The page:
In 2014, the ATC Rawalpindi acquitted Lashkar-e-Jhangvi (LeJ) chief Malik Ishaq from three cases of terrorism for want of evidence
Since 2007, over 2,000 alleged terrorists, who have been accused of having been involved in high profile terrorism cases, have been freed by the Anti-Terrorism Courts (ATCs) of the country. And if the security agencies are to be believed, a large number of them have rejoined terrorist outfits. Just take 2014.
Ishaq was facing three charges under separate FIRs registered under sections 9 and 11 of the Anti-Terrorism Act (which deal with whipping up sectarian hatred) and section 16 of the Maintenance of Public Order (MPO).
Ishaq has earlier faced charges of killing more than 100 people, most of them Shia, and was also accused of involvement in the attack on the Sri Lankan cricket team in Lahore on March 2009.
The courts traditionally end up releasing the accused – for a number of reasons that vary from a weak case based on poor investigative facilities and skills of the police to the fact that terrorist organisations are able to intimidate the lawyers and judges.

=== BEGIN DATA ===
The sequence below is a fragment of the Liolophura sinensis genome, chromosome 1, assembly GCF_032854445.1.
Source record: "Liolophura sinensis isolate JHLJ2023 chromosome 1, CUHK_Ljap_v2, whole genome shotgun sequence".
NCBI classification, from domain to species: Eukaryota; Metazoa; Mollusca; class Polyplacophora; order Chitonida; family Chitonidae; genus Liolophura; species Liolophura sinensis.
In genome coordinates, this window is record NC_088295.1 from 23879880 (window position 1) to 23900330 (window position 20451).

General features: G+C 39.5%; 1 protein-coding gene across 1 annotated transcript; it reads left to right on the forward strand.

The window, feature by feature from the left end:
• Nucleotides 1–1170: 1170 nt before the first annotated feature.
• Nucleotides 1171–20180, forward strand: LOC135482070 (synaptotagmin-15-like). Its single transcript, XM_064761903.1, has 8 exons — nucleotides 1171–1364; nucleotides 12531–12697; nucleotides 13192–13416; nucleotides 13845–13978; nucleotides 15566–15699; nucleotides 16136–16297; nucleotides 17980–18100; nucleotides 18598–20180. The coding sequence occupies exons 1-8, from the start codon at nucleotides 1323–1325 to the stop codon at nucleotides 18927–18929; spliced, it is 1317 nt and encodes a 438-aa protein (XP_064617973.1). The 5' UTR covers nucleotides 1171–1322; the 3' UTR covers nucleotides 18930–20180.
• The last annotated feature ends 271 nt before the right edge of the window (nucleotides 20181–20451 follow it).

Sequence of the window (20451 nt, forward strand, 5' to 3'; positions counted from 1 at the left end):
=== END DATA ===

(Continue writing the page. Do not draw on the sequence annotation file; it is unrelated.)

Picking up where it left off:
Last year, the ATC acquitted Rana Faqir, who was accused of attacking the convoy of former president retired General Pervez Musharraf in 2001.
Those accused of targeting a bus of the Inter Services Intelligence (ISI) in 2007 were also released two years ago.
The same year, the courts also acquitted Mohammad Ilyas alias Qari Jamil and Mohammad Rizwan alias Shamsul Haq, who were accused of attacking the Danish embassy, and killing a serving army general, surgeon general Mushtaq Baig.
It is noteworthy that in what was a rare occurrence, the ATC had convicted those accused of planning (and not carrying out) an attack on the Army House in 2008; life imprisonment was awarded to six - Zafar Ali, Intikhab Abbasi, Abid Khan, Mohammad Ishaq, Mohammad Kabeer and Qamar Zaman in 2010.
Laeeq Swati, who has represented terrorist suspects in a number of cases, said that the cases are based on “flawed and false investigation”.